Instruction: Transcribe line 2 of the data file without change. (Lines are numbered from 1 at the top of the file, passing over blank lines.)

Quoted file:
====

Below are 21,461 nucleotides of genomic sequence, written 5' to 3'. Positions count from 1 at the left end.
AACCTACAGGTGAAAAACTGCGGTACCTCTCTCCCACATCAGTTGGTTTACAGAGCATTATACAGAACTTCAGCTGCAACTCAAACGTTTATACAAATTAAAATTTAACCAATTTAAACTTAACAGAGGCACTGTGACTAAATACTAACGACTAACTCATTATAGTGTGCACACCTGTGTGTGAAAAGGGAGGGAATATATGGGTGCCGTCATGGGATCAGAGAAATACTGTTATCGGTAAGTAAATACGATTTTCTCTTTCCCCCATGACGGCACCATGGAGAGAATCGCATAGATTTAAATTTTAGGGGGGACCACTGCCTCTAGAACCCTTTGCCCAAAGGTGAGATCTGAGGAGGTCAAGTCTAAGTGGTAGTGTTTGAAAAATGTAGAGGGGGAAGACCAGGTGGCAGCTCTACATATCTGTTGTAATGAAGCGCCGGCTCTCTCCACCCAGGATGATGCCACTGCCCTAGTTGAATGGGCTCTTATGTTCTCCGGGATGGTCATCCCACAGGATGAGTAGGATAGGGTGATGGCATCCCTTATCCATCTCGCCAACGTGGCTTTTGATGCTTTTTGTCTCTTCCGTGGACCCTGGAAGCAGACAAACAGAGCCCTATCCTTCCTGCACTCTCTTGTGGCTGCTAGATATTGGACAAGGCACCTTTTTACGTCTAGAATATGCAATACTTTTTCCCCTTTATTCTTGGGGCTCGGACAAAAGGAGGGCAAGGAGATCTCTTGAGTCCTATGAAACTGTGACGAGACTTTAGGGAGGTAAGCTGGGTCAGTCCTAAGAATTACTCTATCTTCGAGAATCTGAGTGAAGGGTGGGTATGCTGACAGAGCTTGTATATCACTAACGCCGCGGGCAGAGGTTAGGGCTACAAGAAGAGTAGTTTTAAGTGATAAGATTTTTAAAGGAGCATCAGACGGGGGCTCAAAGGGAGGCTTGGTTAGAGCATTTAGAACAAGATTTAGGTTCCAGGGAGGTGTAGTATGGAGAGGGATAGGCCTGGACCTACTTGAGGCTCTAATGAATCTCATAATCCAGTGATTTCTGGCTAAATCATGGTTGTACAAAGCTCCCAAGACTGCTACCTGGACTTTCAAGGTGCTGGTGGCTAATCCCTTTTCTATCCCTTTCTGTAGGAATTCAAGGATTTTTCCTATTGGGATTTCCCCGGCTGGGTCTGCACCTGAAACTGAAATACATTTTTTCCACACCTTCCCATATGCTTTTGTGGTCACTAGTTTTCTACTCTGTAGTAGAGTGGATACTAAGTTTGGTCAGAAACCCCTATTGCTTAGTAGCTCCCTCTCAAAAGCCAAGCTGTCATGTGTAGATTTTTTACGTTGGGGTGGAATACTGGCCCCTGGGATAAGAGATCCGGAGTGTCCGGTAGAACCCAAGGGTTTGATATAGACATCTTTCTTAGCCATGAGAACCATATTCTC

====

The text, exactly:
AACCTACAGGTGAAAAACTGCGGTACCTCTCTCCCACATCAGTTGGTTTACAGAGCATTATACAGAACTTCAGCTGCAACTCAAACGTTTATACAAATTAAAATTTAACCAATTTAAACTTAACAGAGGCACTGTGACTAAATACTAACGACTAACTCATTATAGTGTGCACACCTGTGTGTGAAAAGGGAGGGAATATATGGGTGCCGTCATGGGATCAGAGAAATACTGTTATCGGTAAGTAAATACGATTTTCTCTTTCCCCCATGACGGCACCATGGAGAGAATCGCATAGATTTAAATTTTAGGGGGGACCACTGCCTCTAGAACCCTTTGCCCAAAGGTGAGATCTGAGGAGGTCAAGTCTAAGTGGTAGTGTTTGAAAAATGTAGAGGGGGAAGACCAGGTGGCAGCTCTACATATCTGTTGTAATGAAGCGCCGGCTCTCTCCACCCAGGATGATGCCACTGCCCTAGTTGAATGGGCTCTTATGTTCTCCGGGATGGTCATCCCACAGGATGAGTAGGATAGGGTGATGGCATCCCTTATCCATCTCGCCAACGTGGCTTTTGATGCTTTTTGTCTCTTCCGTGGACCCTGGAAGCAGACAAACAGAGCCCTATCCTTCCTGCACTCTCTTGTGGCTGCTAGATATTGGACAAGGCACCTTTTTACGTCTAGAATATGCAATACTTTTTCCCCTTTATTCTTGGGGCTCGGACAAAAGGAGGGCAAGGAGATCTCTTGAGTCCTATGAAACTGTGACGAGACTTTAGGGAGGTAAGCTGGGTCAGTCCTAAGAATTACTCTATCTTCGAGAATCTGAGTGAAGGGTGGGTATGCTGACAGAGCTTGTATATCACTAACGCCGCGGGCAGAGGTTAGGGCTACAAGAAGAGTAGTTTTAAGTGATAAGATTTTTAAAGGAGCATCAGACGGGGGCTCAAAGGGAGGCTTGGTTAGAGCATTTAGAACAAGATTTAGGTTCCAGGGAGGTGTAGTATGGAGAGGGATAGGCCTGGACCTACTTGAGGCTCTAATGAATCTCATAATCCAGTGATTTCTGGCTAAATCATGGTTGTACAAAGCTCCCAAGACTGCTACCTGGACTTTCAAGGTGCTGGTGGCTAATCCCTTTTCTATCCCTTTCTGTAGGAATTCAAGGATTTTTCCTATTGGGATTTCCCCGGCTGGGTCTGCACCTGAAACTGAAATACATTTTTTCCACACCTTCCCATATGCTTTTGTGGTCACTAGTTTTCTACTCTGTAGTAGAGTGGATACTAAGTTTGGTCAGAAACCCCTATTGCTTAGTAGCTCCCTCTCAAAAGCCAAGCTGTCATGTGTAGATTTTTTACGTTGGGGTGGAATACTGGCCCCTGGGATAAGAGATCCGGAGTGTCCGGTAGAACCCAAGGGTTTGATATAGACATCTTTCTTAGCCATGAGAACCATATTCTC